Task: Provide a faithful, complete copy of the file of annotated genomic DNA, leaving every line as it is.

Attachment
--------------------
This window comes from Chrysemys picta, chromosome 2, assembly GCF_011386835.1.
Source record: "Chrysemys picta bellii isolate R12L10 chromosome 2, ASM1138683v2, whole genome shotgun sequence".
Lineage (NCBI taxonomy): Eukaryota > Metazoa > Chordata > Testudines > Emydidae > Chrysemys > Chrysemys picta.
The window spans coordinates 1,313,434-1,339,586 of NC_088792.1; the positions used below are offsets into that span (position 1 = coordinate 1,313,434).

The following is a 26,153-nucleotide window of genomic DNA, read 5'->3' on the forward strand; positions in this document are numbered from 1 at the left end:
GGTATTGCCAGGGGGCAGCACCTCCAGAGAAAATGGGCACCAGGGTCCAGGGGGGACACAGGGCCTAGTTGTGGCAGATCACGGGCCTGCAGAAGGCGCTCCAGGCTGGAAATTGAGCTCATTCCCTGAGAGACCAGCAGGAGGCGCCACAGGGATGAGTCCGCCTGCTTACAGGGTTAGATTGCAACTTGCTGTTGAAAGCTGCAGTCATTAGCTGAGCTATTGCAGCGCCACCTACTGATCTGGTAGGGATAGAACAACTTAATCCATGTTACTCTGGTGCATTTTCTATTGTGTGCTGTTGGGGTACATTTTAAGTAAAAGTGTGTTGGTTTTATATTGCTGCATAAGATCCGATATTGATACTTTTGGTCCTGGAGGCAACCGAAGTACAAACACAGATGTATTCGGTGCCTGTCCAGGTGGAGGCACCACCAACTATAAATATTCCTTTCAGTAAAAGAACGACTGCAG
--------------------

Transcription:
This window comes from Chrysemys picta, chromosome 2, assembly GCF_011386835.1.
Source record: "Chrysemys picta bellii isolate R12L10 chromosome 2, ASM1138683v2, whole genome shotgun sequence".
Lineage (NCBI taxonomy): Eukaryota > Metazoa > Chordata > Testudines > Emydidae > Chrysemys > Chrysemys picta.
The window spans coordinates 1,313,434-1,339,586 of NC_088792.1; the positions used below are offsets into that span (position 1 = coordinate 1,313,434).

The following is a 26,153-nucleotide window of genomic DNA, read 5'->3' on the forward strand; positions in this document are numbered from 1 at the left end:
GGTATTGCCAGGGGGCAGCACCTCCAGAGAAAATGGGCACCAGGGTCCAGGGGGGACACAGGGCCTAGTTGTGGCAGATCACGGGCCTGCAGAAGGCGCTCCAGGCTGGAAATTGAGCTCATTCCCTGAGAGACCAGCAGGAGGCGCCACAGGGATGAGTCCGCCTGCTTACAGGGTTAGATTGCAACTTGCTGTTGAAAGCTGCAGTCATTAGCTGAGCTATTGCAGCGCCACCTACTGATCTGGTAGGGATAGAACAACTTAATCCATGTTACTCTGGTGCATTTTCTATTGTGTGCTGTTGGGGTACATTTTAAGTAAAAGTGTGTTGGTTTTATATTGCTGCATAAGATCCGATATTGATACTTTTGGTCCTGGAGGCAACCGAAGTACAAACACAGATGTATTCGGTGCCTGTCCAGGTGGAGGCACCACCAACTATAAATATTCCTTTCAGTAAAAGAACGACTGCAG